Sustained multilineage gene persistence and expression in dogs transplanted with CD34+ marrow cells transduced by RD114-pseudotype oncoretrovirus vectors

Martin Goerner, Peter A. Horn, Laura Peterson, Peter Kurre, Rainer Storb, John E.J. Rasko, Hans Peter Kiem

Research output: Contribution to journalArticlepeer-review

66 Scopus citations


Previous studies have shown that the choice of envelope protein (pseudotype) can have a significant effect on the efficiency of retroviral gene transfer into hematopoietic stem cells. This study used a competitive repopulation assay in the dog model to evaluate oncoretroviral vectors carrying the envelope protein of the endogenous feline virus, RD114. CD34-enriched marrow cells were divided into equal aliquots and transduced with vectors produced by the RD114-pseudotype packaging cells FLYRD (LgGLSN and LNX) or by the gibbon ape leukemia virus (GALV)-pseudotype packaging cells PG13 (LNY). A total of 5 dogs were studied. One dog died because of infection before sustained engraftment could be achieved, and monitoring was discontinued after 9 months in another animal that had very low overall gene-marking levels. The 3 remaining animals are alive with follow-ups at 11, 22, and 23 months. Analyses of gene marking frequencies in peripheral blood and marrow by polymerase chain reaction revealed no significant differences between the RD114 and GALV-pseudotype vectors. The LgGLSN vector also contained the enhanced green fluorescent protein (GFP), enabling us to monitor proviral expression by flow cytometry. Up to 10% of peripheral blood cells expressed GFP shortly after transplantation and approximately 6% after the longest follow-up of 23 months. Flow cytometric analysis of hematopoietic subpopulations showed that most of the GFP-expressing cells were granulocytes, although GFP-positive lymphocytes and monocytes were also detected. In summary, these results show that RD114-pseudotype oncoretroviral vectors are able to transduce hematopoietic long-term repopulating cells and, thus, may be useful for human stem cell gene therapy.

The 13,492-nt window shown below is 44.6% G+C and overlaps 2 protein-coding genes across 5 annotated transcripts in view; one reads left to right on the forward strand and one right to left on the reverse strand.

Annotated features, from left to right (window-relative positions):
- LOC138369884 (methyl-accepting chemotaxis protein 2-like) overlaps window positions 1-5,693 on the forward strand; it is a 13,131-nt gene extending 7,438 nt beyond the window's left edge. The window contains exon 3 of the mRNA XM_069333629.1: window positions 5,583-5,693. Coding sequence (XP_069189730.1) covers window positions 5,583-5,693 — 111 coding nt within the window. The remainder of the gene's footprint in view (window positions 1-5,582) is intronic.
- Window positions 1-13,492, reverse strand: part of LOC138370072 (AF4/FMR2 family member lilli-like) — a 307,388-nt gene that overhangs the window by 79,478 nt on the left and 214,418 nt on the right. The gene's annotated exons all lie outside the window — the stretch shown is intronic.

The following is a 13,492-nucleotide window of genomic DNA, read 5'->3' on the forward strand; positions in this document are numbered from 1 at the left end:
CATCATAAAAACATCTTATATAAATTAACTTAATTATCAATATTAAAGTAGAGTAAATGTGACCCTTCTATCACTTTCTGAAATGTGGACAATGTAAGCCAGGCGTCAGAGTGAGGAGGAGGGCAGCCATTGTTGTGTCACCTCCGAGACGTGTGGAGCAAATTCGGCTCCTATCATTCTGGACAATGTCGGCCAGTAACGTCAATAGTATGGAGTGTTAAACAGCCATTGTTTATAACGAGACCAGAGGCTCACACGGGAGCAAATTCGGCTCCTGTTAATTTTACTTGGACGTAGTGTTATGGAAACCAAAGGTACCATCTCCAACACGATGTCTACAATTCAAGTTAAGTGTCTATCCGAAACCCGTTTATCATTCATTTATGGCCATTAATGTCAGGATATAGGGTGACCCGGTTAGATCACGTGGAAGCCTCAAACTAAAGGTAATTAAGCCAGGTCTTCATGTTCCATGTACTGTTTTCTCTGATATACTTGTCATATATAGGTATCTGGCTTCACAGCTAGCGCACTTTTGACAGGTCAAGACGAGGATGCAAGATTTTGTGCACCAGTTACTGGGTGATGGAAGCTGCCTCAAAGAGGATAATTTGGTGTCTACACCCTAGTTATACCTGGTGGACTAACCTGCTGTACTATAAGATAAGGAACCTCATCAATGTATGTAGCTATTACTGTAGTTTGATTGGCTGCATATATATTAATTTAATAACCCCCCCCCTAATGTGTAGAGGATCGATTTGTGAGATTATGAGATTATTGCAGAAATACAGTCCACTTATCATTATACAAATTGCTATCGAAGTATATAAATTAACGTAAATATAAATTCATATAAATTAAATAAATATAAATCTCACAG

Original languageEnglish (US)
Pages (from-to)2065-2070
Number of pages6
Issue number7
StatePublished - Oct 1 2001
Externally publishedYes

ASJC Scopus subject areas

  • Biochemistry
  • Immunology
  • Hematology
  • Cell Biology


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